I started with AppMenu, and I decided to use the official repos only for the time being. Now, the old WebUpd8 repo does have an extra source, but it's last been updated for Ubuntu 16.10. So we will fall back to that only if the regular channels do not work. And work not they did indeed.
Anyway, after I installed a whole bunch of packages titled vala, appmenu and anything in between, plus the necessary log out and then log back in, there was no global menu option under panel items. I made sure I had installed all the right dependencies and all, but nothing.
sudo apt-get install xfce4-topmenu-plugin topmenu-gtk2 topmenu-gtk3
Ah well. Next I tried to manually compile from the GitHub project repo. I cloned the files, followed the online instructions and then:
-- Detecting C compile features - done
-- Looking for RPMTools... - rpmbuild NOT FOUND
CMake Error at cmake/FindVala.cmake:52 (string):
Really, rpmbuild? On a Debian-based system? WebUpd8 repo it is then. Only here I struggled some more. The full list of dependencies seems broken.
E: Package 'appmenu-qt5' has no installation candidate
But I did eventually make progress - xfce4-vala-appmenu-plugin ftw! This finally led me to some satisfactory results, and the necessary option did show in the top panel:
Overall, AppMenu works, but it is not a seamless solution. Sometimes, it takes a full second for the menu to show, or you need to touch/jiggle the window border to make it "focus" so that the AppMenu actually knows which application is the active one. Not sure how the code is realized behind the curtains, but it does seem a little bit clunky.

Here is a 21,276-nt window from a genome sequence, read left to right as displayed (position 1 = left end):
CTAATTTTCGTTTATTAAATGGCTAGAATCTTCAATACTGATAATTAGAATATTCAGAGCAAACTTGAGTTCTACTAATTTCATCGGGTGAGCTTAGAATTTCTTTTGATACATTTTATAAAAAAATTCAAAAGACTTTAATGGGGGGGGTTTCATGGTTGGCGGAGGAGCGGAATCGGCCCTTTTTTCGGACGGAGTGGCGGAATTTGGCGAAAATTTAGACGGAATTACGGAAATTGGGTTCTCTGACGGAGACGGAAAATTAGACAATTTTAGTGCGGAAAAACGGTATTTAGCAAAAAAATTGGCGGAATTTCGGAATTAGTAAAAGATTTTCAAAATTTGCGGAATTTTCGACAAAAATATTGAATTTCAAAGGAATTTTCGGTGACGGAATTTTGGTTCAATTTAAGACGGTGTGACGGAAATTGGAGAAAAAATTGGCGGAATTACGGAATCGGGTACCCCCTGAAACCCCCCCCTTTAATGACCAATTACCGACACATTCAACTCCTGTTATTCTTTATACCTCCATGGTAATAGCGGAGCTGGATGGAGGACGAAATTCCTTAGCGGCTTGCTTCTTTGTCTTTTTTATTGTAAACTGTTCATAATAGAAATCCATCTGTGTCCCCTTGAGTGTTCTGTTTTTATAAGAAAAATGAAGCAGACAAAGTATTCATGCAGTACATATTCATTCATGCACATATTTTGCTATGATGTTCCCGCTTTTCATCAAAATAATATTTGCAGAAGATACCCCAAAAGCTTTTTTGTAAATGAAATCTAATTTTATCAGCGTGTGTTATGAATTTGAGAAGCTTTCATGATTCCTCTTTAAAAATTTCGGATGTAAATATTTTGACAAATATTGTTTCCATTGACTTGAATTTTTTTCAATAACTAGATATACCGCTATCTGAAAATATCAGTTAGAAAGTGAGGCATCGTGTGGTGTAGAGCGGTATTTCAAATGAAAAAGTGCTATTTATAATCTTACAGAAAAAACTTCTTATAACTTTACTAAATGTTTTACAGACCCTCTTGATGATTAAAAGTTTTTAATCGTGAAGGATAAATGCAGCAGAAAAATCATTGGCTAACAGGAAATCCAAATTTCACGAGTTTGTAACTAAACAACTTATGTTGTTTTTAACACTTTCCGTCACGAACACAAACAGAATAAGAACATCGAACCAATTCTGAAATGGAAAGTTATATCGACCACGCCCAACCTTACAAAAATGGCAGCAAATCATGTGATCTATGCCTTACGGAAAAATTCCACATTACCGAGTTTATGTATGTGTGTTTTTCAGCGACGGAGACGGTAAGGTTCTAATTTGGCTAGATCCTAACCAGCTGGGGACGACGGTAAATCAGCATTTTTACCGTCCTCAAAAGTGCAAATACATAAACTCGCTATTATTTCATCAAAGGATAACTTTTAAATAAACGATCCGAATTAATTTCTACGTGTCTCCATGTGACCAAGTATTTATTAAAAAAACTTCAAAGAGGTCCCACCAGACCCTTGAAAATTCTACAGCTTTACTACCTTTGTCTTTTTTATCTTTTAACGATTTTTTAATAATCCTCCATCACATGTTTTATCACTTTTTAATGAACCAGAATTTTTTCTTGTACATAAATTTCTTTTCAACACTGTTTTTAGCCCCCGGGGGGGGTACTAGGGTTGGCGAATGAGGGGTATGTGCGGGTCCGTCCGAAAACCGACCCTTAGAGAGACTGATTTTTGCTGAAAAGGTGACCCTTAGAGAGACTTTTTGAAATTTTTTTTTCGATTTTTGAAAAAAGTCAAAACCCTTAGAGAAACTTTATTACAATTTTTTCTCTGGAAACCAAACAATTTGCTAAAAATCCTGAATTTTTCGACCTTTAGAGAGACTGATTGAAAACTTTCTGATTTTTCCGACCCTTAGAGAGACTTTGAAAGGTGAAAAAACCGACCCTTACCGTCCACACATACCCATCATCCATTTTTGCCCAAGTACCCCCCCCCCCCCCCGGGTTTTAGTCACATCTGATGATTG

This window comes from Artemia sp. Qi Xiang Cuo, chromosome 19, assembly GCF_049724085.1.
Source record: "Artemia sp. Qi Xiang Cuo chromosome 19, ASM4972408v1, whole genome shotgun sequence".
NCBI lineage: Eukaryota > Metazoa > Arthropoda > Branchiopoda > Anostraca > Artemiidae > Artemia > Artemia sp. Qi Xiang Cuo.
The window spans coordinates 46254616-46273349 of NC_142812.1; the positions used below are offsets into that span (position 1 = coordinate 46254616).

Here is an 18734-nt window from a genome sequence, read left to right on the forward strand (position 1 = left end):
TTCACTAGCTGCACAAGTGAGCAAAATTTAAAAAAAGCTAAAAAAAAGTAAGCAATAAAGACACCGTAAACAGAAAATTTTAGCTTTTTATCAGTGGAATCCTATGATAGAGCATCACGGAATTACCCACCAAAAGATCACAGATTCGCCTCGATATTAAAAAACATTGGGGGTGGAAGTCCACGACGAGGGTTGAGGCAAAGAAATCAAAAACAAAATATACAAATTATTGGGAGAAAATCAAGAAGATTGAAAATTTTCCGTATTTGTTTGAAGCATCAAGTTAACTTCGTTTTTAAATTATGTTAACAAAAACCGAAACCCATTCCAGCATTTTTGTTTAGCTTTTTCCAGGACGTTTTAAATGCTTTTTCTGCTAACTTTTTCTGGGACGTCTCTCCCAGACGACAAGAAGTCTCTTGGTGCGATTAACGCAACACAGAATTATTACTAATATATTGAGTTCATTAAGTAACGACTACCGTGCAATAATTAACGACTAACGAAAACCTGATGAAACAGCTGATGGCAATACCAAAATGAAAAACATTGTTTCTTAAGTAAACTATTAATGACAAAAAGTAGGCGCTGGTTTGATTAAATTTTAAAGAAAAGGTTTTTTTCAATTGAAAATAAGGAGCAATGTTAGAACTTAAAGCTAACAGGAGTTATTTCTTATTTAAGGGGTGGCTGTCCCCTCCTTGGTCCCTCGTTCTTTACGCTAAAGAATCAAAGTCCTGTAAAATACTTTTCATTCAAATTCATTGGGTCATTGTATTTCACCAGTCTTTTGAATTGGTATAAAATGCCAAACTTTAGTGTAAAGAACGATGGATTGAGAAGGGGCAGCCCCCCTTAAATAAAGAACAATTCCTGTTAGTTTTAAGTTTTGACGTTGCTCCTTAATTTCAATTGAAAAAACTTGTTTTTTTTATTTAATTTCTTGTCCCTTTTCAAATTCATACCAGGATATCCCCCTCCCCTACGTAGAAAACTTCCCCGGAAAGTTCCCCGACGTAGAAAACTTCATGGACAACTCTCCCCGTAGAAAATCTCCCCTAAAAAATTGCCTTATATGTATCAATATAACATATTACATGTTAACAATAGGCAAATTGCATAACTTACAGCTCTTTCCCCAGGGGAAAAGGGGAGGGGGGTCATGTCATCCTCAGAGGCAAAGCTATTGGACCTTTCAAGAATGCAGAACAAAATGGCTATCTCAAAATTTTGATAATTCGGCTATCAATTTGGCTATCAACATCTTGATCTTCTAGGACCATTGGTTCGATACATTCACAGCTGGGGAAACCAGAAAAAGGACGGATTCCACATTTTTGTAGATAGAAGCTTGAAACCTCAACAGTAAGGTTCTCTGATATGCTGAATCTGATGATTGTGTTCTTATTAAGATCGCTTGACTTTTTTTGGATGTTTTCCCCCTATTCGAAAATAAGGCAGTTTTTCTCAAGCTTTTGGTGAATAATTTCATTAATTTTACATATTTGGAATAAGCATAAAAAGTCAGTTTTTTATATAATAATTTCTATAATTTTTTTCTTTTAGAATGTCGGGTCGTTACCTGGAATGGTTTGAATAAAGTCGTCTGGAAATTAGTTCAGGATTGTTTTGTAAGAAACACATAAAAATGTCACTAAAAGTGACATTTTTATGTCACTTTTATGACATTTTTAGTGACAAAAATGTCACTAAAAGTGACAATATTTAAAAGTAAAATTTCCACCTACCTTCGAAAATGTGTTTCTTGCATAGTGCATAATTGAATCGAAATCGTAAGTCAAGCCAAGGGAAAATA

It also got stuck once or twice - but only during the early testing; later on it was fine. I actually had to HUP the process to revive it, and Xfce even suggested removing the plugin as I had restarted it too many times.
roger 24480 13125 9 13:54 ? 00:00:02 /usr/lib/x86_64-linux-gnu/xfce4/panel/wrapper-2.0 /usr/lib/x86_64-linux-gnu/xfce4/panel/plugins/libappmenu-xfce.so 9 10485790 appmenu AppMenu Plugin Display AppMenu (Global Menu)
Then, after the initial woes, it was fine. I had to make several manual hacks, much like the WebUpd8 article suggests, so that Firefox and Thunderbird would also show correctly with the AppMenu. The concept of changing the application desktop files is similar to what we had in the Plasma icons-only guides.